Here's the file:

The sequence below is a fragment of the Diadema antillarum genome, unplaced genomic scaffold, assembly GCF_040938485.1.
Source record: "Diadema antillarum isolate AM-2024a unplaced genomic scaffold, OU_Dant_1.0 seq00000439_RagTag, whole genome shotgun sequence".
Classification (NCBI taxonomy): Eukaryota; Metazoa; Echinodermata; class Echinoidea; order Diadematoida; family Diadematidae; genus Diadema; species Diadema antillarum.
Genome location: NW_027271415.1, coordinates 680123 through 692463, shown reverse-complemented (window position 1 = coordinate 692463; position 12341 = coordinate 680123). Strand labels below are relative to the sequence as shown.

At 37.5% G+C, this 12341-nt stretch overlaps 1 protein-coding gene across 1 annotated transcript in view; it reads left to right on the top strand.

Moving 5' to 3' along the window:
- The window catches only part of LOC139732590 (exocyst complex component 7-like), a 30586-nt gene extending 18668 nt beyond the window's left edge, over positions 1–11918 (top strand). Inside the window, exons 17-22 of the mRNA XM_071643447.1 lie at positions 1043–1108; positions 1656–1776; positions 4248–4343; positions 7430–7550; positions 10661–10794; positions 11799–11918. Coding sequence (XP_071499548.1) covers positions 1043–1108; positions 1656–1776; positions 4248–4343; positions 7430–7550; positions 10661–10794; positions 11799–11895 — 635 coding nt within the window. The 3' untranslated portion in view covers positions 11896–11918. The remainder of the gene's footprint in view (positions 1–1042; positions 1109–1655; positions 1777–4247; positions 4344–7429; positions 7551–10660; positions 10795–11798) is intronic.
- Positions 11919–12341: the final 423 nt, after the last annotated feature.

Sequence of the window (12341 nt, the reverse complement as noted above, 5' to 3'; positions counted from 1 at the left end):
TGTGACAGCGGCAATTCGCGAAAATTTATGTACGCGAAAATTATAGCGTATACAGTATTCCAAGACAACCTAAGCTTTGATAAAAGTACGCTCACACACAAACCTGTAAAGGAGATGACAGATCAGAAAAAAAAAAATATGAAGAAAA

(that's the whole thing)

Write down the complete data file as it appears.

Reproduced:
The sequence below is a fragment of the Diadema antillarum genome, unplaced genomic scaffold, assembly GCF_040938485.1.
Source record: "Diadema antillarum isolate AM-2024a unplaced genomic scaffold, OU_Dant_1.0 seq00000439_RagTag, whole genome shotgun sequence".
Classification (NCBI taxonomy): Eukaryota; Metazoa; Echinodermata; class Echinoidea; order Diadematoida; family Diadematidae; genus Diadema; species Diadema antillarum.
Genome location: NW_027271415.1, coordinates 680123 through 692463, shown reverse-complemented (window position 1 = coordinate 692463; position 12341 = coordinate 680123). Strand labels below are relative to the sequence as shown.

At 37.5% G+C, this 12341-nt stretch overlaps 1 protein-coding gene across 1 annotated transcript in view; it reads left to right on the top strand.

Moving 5' to 3' along the window:
- The window catches only part of LOC139732590 (exocyst complex component 7-like), a 30586-nt gene extending 18668 nt beyond the window's left edge, over positions 1–11918 (top strand). Inside the window, exons 17-22 of the mRNA XM_071643447.1 lie at positions 1043–1108; positions 1656–1776; positions 4248–4343; positions 7430–7550; positions 10661–10794; positions 11799–11918. Coding sequence (XP_071499548.1) covers positions 1043–1108; positions 1656–1776; positions 4248–4343; positions 7430–7550; positions 10661–10794; positions 11799–11895 — 635 coding nt within the window. The 3' untranslated portion in view covers positions 11896–11918. The remainder of the gene's footprint in view (positions 1–1042; positions 1109–1655; positions 1777–4247; positions 4344–7429; positions 7551–10660; positions 10795–11798) is intronic.
- Positions 11919–12341: the final 423 nt, after the last annotated feature.

Sequence of the window (12341 nt, the reverse complement as noted above, 5' to 3'; positions counted from 1 at the left end):
TGTGACAGCGGCAATTCGCGAAAATTTATGTACGCGAAAATTATAGCGTATACAGTATTCCAAGACAACCTAAGCTTTGATAAAAGTACGCTCACACACAAACCTGTAAAGGAGATGACAGATCAGAAAAAAAAAAATATGAAGAAAA